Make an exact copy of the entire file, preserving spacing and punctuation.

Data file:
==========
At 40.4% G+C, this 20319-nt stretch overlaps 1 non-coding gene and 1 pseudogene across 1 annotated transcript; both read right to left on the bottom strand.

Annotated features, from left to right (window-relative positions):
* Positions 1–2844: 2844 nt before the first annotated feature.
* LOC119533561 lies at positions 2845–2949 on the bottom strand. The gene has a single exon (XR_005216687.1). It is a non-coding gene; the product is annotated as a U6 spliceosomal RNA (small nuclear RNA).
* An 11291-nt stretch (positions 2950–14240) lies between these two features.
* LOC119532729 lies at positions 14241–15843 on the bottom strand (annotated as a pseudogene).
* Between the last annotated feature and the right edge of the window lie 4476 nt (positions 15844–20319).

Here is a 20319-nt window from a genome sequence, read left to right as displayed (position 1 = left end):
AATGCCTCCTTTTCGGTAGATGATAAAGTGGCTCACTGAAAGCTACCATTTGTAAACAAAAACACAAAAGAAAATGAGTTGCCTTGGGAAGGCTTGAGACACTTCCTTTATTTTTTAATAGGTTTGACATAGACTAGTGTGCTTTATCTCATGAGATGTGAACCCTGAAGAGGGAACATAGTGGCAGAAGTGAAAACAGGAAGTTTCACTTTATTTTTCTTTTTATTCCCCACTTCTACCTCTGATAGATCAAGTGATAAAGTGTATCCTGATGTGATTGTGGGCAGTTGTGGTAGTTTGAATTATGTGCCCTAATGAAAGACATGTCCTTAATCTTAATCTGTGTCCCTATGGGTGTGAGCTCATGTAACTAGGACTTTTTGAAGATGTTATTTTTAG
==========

At 40.4% G+C, this 20319-nt stretch overlaps 1 non-coding gene and 1 pseudogene across 1 annotated transcript; both read right to left on the bottom strand.

Annotated features, from left to right (window-relative positions):
* Positions 1–2844: 2844 nt before the first annotated feature.
* LOC119533561 lies at positions 2845–2949 on the bottom strand. The gene has a single exon (XR_005216687.1). It is a non-coding gene; the product is annotated as a U6 spliceosomal RNA (small nuclear RNA).
* An 11291-nt stretch (positions 2950–14240) lies between these two features.
* LOC119532729 lies at positions 14241–15843 on the bottom strand (annotated as a pseudogene).
* Between the last annotated feature and the right edge of the window lie 4476 nt (positions 15844–20319).

Here is a 20319-nt window from a genome sequence, read left to right as displayed (position 1 = left end):
AATGCCTCCTTTTCGGTAGATGATAAAGTGGCTCACTGAAAGCTACCATTTGTAAACAAAAACACAAAAGAAAATGAGTTGCCTTGGGAAGGCTTGAGACACTTCCTTTATTTTTTAATAGGTTTGACATAGACTAGTGTGCTTTATCTCATGAGATGTGAACCCTGAAGAGGGAACATAGTGGCAGAAGTGAAAACAGGAAGTTTCACTTTATTTTTCTTTTTATTCCCCACTTCTACCTCTGATAGATCAAGTGATAAAGTGTATCCTGATGTGATTGTGGGCAGTTGTGGTAGTTTGAATTATGTGCCCTAATGAAAGACATGTCCTTAATCTTAATCTGTGTCCCTATGGGTGTGAGCTCATGTAACTAGGACTTTTTGAAGATGTTATTTTTAG